- Ecohydrology, Nature-Based Solutions and Circular Economy for the City of Future
Urban systems are already under a pressure of more than a half of the world population and this rate is expected to continue increasing (UNEP). For that reason cities will have to process large and still increasing flux of nutrients and energy, and should be considered as hot spots of metabolism of the Anthropocene. The urban water and heat flows in cities are characterised with more variability and intensity than in natural conditions. Limited infiltration, increased runoff and pollution loads with organic and toxic substances, often lead to direct severe impacts on a range of ecosystem services. In particular, they limit self-purification capacity of urban rivers, groundwater refilling and cooling capacities, and biodiversity of both terrestrial and freshwater ecosystems. This is the result of ageing assets and old management practices generating waste of resources.
A more integrated approach to the urban water cycle and natural capital management is necessary for the City of the Future, including cities in expansion or retrofitting. The objective is to limit the negative impact of urbanisation and climate change, and take benefit of the energy that surface runoff and sewage waters contains. We have already developed a range of nature-based solutions aiming at reducing the source of fast water transfer or using natural processes to metabolize organic matter and produce biomass or energy. Less used but of future interest is integration of the natural and engineered processes in cities revitalisation, such as the withdrawing of heat flow carried by sewer pipes to warm buildings, urban agriculture (Water, Food, Energy Nexus) and urban greening (Nature-Based Solutions and Blue-Green Infrastructure). The city of the future is aiming to make an efficient use of the energy flows that are related to water and biota, as to create economical and environmental benefits instead of loosing energy. The ecohydrological concept brings an operational template to develop this approach and prevent future urban land uses from deterioration of natural carrying capacity. Abstracts addressing original works and (or) applications of the above mentioned thematic area are welcomed to this session.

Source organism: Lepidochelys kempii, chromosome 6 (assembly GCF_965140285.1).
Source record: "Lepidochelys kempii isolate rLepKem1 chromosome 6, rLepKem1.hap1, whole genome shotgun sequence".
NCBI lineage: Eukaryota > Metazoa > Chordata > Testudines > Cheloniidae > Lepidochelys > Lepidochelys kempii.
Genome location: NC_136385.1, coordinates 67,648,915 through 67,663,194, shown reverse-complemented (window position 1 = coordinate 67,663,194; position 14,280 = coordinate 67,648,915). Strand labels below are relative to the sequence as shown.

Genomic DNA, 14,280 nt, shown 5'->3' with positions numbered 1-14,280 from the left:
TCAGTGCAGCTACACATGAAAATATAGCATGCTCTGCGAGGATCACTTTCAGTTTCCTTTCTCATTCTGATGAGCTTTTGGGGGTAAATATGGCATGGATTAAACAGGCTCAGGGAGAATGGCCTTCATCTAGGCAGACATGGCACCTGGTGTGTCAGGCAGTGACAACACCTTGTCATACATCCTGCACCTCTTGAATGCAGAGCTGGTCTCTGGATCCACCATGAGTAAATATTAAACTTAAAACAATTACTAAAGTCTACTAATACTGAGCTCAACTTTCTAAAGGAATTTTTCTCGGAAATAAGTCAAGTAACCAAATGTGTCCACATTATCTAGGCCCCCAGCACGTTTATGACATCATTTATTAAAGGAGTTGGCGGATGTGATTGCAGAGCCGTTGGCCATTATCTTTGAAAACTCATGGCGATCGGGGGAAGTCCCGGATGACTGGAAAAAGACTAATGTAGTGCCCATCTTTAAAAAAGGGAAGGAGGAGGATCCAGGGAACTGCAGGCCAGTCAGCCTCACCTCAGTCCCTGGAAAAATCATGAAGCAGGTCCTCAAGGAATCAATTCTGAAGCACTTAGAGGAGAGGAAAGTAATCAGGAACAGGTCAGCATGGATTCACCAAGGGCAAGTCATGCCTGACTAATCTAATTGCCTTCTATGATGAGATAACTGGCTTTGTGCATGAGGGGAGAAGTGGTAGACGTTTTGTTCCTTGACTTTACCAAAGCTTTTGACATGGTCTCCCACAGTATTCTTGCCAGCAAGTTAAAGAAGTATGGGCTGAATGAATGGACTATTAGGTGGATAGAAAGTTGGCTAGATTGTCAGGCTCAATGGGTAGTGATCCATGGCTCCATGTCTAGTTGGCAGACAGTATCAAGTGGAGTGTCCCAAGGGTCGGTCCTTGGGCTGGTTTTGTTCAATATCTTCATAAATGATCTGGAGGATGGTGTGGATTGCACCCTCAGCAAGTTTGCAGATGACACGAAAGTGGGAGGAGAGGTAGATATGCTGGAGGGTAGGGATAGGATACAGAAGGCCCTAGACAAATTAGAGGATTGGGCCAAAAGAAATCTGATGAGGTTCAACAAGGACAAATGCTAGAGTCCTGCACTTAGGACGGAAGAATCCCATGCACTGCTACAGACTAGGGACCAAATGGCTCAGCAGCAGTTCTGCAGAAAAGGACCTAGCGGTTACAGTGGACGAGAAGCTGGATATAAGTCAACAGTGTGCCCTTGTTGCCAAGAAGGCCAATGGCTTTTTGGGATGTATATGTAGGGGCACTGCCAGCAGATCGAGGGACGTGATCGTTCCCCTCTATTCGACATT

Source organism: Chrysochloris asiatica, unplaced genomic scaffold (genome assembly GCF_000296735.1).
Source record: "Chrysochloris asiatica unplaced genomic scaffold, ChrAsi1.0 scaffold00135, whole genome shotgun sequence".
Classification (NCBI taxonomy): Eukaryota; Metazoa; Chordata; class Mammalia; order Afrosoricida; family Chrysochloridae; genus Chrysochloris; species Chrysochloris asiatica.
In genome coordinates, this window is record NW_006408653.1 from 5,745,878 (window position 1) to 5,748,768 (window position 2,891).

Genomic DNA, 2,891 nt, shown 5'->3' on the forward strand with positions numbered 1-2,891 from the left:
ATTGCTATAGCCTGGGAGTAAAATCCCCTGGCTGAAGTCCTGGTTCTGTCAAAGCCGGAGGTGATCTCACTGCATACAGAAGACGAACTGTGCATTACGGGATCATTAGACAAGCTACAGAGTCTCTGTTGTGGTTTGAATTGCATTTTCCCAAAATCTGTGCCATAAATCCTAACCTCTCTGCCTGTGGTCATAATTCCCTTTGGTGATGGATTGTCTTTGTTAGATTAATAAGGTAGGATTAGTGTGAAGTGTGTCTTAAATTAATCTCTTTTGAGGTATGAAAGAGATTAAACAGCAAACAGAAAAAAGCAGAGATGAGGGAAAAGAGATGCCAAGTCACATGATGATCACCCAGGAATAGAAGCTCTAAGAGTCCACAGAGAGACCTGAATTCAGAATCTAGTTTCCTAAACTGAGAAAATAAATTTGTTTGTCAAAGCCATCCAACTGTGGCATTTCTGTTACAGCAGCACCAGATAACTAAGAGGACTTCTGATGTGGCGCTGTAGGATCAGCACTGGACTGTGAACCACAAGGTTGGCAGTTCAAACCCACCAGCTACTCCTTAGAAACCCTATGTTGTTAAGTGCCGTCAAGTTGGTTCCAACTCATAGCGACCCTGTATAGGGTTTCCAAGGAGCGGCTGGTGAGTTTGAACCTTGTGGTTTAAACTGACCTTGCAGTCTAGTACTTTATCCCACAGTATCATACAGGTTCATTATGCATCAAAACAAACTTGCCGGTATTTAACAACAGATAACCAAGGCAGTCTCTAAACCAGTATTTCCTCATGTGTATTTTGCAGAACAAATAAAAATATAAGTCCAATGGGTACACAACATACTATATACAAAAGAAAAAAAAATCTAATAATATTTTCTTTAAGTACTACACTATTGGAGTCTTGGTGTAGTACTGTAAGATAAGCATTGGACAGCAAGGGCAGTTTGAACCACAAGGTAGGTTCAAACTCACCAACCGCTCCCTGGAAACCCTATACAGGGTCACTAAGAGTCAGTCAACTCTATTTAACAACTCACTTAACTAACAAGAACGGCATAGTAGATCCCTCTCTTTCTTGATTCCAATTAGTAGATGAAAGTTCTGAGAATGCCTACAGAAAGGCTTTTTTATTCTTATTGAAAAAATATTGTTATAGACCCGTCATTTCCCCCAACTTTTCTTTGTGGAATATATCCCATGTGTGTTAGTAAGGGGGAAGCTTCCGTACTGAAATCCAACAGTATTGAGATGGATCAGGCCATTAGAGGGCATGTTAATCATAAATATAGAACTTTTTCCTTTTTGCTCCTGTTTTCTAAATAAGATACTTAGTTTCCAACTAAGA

4th symposium of Healthy Rivers and Sustainable Water Resource Management: Reservoir carbon cycling and GHG fluxes: from the perspective of Ecohydrology for Mitigation and Adaptation to Climate Change.
Dam construction and reservoir creation are traditional water engineering approach to provide various services to human society, e.g. hydropower production, flood control, irrigation, navigation, fish farming, etc. However, the alternation of land-use and hydrology in regional or catchment scale by reservoir impoundments significantly impacts biogeochemical cycling of carbon, and regulates source-and-sink of greenhouse gases (GHG), mainly CH4, CO2 and N2O, contributing to global climate change potentially.
The past decades witnessed growing worldwide concerns on reservoir GHG emissions. Monitoring, modelling, and assessment of reservoir GHG emissions have been widely carried out in worldwide reservoirs. Nevertheless, uncertainties regarding fate and transport of carbon in reservoir and how carbon influences ecosystem functioning through regulating other limnological components in the catchment persist. New data and technological research are required for novel insights.
Ecohydrology allows controlling stocks and fluxes of water and nutrients in catchment to maintain a sustainable biogeochemical cycling. From the perspective of reservoir GHG emissions, the concept of ecohydrology implies to mitigate reservoir GHG emissions, especially CH4 emissions; to reduce the risk of unrelated anthropogenic sources; and to optimize reservoir operation and management strategies.
In this Symposium, the following topics are encouraged:
- GHG emissions from different pathways in reservoir: spatio-temporal heterogeneity and upscaling in the face of global change.
- Fate and transport of carbon in river-reservoir continuum: from metabolisms of aquatic ecosystem to carbon fluxes in terrestrial-aquatic interface.
- The net effect of dam construction and reservoir creation: the importance of pre-impoundment GHG emissions and from unrelated anthropogenic sources.
- Mitigating excess GHG emissions from reservoirs in the concept of ecohydrology: state-of-the-art and future challenges